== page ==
Without doubt elimination at the group stages will be a cruel blow for South Africa. As a country South Africa has undergone some kind of transformation during the World Cup with citizens warming up to visitors of different colours and backgrounds, unlike in the past, a development that has won their national side sympathisers among people who ordinarily would not support Bafana, or anything South African for that matter.
That is why a lot of people joined South Africans in mourning on Wednesday after Diego Forlan and his fellow Uruguayans clobbered Bafana on the hallowed turf of Loftus Versfeld stadium in Pretoria.
Bafana’s internationally-recognised motivational speaker, Robin Banks, did not need to tell Carlos Alberto Parreira’s men that they were playing at Loftus, the home ground of the Bulls, a team that is synonymous with rugby success. The Super 14 champions are invincible at home.
What will send shivers down the spines (literally, perhaps, with temperatures dropping to unbearable levels here) of Bafana supporters is that their team’s destiny is no longer quite in their hands.
The result between France and Mexico in the other Group A match played yesterday is already known as you read this, but with just a point from two matches, South Africa are definitely not on top of the situation.
It’s not just South Africa, of the African teams, who are facing an early exit.
Nigeria were the first to taste defeat when Lionel Messi and Argentina handed them a 1-0 defeat in Group B on Saturday. While it could be argued that the once respected Super Eagles started off their campaign against their toughest pool opponent, one of the tournament favourites for that, Greece (who they played last night) and South Korea are not whack either.
Nothing of substance was expected from Algeria in this tournament, to be honest. With all due respect, they did remarkably well to qualify for the World Cup at the expense of continental conquers Egypt, their first qualification in 27 years, but after losing their first match to Slovenia in Group C, England and the US won’t give them much of a chance too.
Ivory Coast were on top in their opener against Portugal in Group G, but both sides were far from convincing. With a bit of precision upfront Ivory Coast would have collected all three points, and they might live to rue the missed opportunity to get off the mark in their first match.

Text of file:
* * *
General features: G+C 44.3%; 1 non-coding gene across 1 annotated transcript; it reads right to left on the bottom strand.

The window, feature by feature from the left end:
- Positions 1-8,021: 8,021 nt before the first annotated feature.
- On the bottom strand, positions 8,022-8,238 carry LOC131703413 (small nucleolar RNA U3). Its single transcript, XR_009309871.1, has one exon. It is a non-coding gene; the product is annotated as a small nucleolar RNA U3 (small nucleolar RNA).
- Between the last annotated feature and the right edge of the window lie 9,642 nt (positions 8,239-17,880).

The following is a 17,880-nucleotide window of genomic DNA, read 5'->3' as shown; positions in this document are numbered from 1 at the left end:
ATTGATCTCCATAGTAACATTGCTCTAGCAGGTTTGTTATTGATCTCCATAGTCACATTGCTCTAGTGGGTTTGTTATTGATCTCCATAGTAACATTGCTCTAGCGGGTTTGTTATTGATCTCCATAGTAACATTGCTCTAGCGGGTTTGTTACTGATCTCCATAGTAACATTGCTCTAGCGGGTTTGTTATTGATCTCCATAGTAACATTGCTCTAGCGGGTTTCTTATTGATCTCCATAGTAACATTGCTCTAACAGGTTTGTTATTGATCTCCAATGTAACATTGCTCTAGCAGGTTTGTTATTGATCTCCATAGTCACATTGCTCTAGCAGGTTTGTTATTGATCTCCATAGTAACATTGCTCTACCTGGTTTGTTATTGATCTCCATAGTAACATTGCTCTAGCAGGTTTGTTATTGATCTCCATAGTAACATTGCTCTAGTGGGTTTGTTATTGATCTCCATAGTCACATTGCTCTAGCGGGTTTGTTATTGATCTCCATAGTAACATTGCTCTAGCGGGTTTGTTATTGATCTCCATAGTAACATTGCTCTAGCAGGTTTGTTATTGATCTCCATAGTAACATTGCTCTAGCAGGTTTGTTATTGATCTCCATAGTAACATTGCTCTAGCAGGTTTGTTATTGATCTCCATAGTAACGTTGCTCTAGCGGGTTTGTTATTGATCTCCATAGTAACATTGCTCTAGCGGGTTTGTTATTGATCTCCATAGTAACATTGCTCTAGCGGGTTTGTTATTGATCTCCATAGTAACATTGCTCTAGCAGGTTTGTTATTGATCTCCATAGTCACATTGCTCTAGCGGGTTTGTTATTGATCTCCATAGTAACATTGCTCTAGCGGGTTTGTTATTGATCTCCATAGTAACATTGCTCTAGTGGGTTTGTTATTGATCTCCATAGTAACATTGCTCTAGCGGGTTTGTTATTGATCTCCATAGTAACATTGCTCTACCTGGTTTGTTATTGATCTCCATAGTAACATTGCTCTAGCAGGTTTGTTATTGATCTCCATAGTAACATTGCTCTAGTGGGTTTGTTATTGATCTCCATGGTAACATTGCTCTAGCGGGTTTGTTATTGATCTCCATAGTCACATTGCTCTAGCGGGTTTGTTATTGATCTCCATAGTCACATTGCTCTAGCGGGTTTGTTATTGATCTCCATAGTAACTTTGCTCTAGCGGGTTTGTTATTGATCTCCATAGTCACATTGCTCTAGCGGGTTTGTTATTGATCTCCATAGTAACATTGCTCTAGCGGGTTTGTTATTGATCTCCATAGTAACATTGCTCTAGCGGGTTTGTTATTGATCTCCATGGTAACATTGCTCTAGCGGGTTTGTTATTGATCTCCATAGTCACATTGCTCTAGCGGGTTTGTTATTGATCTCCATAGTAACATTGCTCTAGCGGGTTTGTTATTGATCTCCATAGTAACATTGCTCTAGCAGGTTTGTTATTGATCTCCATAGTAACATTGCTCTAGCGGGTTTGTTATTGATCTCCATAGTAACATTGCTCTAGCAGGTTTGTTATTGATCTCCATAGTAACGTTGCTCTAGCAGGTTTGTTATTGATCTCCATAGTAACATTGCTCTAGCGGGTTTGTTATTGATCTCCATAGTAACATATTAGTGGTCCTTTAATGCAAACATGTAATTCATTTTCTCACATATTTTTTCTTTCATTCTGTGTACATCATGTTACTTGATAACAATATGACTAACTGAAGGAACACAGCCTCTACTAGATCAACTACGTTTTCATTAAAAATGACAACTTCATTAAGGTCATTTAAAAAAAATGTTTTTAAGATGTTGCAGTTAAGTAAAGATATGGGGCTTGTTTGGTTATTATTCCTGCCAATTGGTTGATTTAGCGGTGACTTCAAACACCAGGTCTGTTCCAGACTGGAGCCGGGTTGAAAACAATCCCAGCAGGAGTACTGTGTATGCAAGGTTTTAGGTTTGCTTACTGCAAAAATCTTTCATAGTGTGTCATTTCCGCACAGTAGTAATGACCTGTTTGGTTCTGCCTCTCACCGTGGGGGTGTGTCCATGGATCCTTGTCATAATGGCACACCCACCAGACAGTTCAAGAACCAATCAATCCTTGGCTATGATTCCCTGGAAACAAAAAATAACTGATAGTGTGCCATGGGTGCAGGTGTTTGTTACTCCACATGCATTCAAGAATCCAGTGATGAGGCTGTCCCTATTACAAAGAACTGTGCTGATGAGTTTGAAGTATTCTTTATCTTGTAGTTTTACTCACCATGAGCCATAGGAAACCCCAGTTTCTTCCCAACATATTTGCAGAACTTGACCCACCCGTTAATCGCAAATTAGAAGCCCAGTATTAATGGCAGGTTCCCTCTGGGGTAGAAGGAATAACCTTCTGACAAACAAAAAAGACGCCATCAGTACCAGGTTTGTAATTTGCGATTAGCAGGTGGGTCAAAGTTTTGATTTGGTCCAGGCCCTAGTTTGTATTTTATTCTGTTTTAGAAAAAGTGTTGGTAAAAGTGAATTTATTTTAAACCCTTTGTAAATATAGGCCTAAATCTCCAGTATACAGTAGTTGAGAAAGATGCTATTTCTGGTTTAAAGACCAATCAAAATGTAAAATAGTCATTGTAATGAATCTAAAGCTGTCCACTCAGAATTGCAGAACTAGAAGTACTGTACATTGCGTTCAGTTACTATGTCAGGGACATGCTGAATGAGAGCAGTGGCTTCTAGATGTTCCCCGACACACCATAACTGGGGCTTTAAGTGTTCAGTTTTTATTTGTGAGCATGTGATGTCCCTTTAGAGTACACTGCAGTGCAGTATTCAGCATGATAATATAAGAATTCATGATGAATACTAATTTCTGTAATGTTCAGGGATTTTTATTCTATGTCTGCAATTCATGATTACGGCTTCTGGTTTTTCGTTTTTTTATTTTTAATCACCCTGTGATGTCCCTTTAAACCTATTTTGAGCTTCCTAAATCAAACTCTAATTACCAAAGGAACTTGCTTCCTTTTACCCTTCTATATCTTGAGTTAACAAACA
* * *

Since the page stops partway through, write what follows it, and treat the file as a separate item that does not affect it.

The Ivorians, whose talismanic captain Didier Drogba came in as a substitute after recovering from an injury that almost ruled him out of the World Cup, would certainly have loved to face Brazil on Sunday at Soccer City with a win against the Portuguese in the bag.
Now, the real danger is that the team that can get a result against Brazil and scores more goals against North Korea could be in a good position at the end of the group stages.
The Elephants did not perform sufficiently enough against the Portuguese to suggest they can threaten Brazil, despite the Samba Boys themselves labouring to a 2-1 win over North Korea.
And then there is Cameroon, oh good old Cameroon!
For an African side that was the first to take on the world’s top sides at their pomp at the World Cup, the not-so-Indomitable Lions have become a pale shadow of themselves.
Their decline in recent years is well-documented, but going down 1-0 to a Japan side ranked 26 positions below them did not go down well with their supporters.
In all this, the knight in shining armour has been Ghana, the only African team with a win from the first set of matches.
Their 1-0 win over Serbia on Sunday after striker Asamoah Gyan converted from the penalty spot five minutes from time was generally a well-deserved result in a workmanlike performance.
They play tomorrow in Rustenburg against an Australian team that is smarting from a 4-0 routing by a fearsome Germany on Sunday.
The Black Stars should take full advantage and seal qualification with a second successful win. They will definitely not want it to come down to their last Group D match against the Germans.